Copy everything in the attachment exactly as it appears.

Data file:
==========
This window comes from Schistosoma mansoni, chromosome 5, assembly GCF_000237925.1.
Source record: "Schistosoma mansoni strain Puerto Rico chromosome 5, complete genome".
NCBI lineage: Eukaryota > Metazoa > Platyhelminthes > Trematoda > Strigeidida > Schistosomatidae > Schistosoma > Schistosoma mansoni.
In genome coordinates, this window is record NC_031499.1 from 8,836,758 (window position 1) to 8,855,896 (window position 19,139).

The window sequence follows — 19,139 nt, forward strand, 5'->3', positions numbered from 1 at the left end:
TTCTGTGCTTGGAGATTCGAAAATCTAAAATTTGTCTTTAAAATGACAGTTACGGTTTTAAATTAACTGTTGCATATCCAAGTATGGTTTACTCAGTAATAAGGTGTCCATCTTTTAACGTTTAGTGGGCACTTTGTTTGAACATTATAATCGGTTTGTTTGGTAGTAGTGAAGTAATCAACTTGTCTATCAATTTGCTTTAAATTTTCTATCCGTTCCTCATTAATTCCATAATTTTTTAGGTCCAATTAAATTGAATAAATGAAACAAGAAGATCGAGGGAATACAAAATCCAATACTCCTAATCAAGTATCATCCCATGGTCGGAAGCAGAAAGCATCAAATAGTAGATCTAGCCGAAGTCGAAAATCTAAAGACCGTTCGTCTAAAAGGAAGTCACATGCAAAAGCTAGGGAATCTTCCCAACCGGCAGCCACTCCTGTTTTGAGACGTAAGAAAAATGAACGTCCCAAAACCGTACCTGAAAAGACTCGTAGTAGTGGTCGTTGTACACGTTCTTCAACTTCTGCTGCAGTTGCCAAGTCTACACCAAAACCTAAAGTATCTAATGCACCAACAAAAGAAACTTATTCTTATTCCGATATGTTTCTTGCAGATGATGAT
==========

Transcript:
This window comes from Schistosoma mansoni, chromosome 5, assembly GCF_000237925.1.
Source record: "Schistosoma mansoni strain Puerto Rico chromosome 5, complete genome".
NCBI lineage: Eukaryota > Metazoa > Platyhelminthes > Trematoda > Strigeidida > Schistosomatidae > Schistosoma > Schistosoma mansoni.
In genome coordinates, this window is record NC_031499.1 from 8,836,758 (window position 1) to 8,855,896 (window position 19,139).

The window sequence follows — 19,139 nt, forward strand, 5'->3', positions numbered from 1 at the left end:
TTCTGTGCTTGGAGATTCGAAAATCTAAAATTTGTCTTTAAAATGACAGTTACGGTTTTAAATTAACTGTTGCATATCCAAGTATGGTTTACTCAGTAATAAGGTGTCCATCTTTTAACGTTTAGTGGGCACTTTGTTTGAACATTATAATCGGTTTGTTTGGTAGTAGTGAAGTAATCAACTTGTCTATCAATTTGCTTTAAATTTTCTATCCGTTCCTCATTAATTCCATAATTTTTTAGGTCCAATTAAATTGAATAAATGAAACAAGAAGATCGAGGGAATACAAAATCCAATACTCCTAATCAAGTATCATCCCATGGTCGGAAGCAGAAAGCATCAAATAGTAGATCTAGCCGAAGTCGAAAATCTAAAGACCGTTCGTCTAAAAGGAAGTCACATGCAAAAGCTAGGGAATCTTCCCAACCGGCAGCCACTCCTGTTTTGAGACGTAAGAAAAATGAACGTCCCAAAACCGTACCTGAAAAGACTCGTAGTAGTGGTCGTTGTACACGTTCTTCAACTTCTGCTGCAGTTGCCAAGTCTACACCAAAACCTAAAGTATCTAATGCACCAACAAAAGAAACTTATTCTTATTCCGATATGTTTCTTGCAGATGATGAT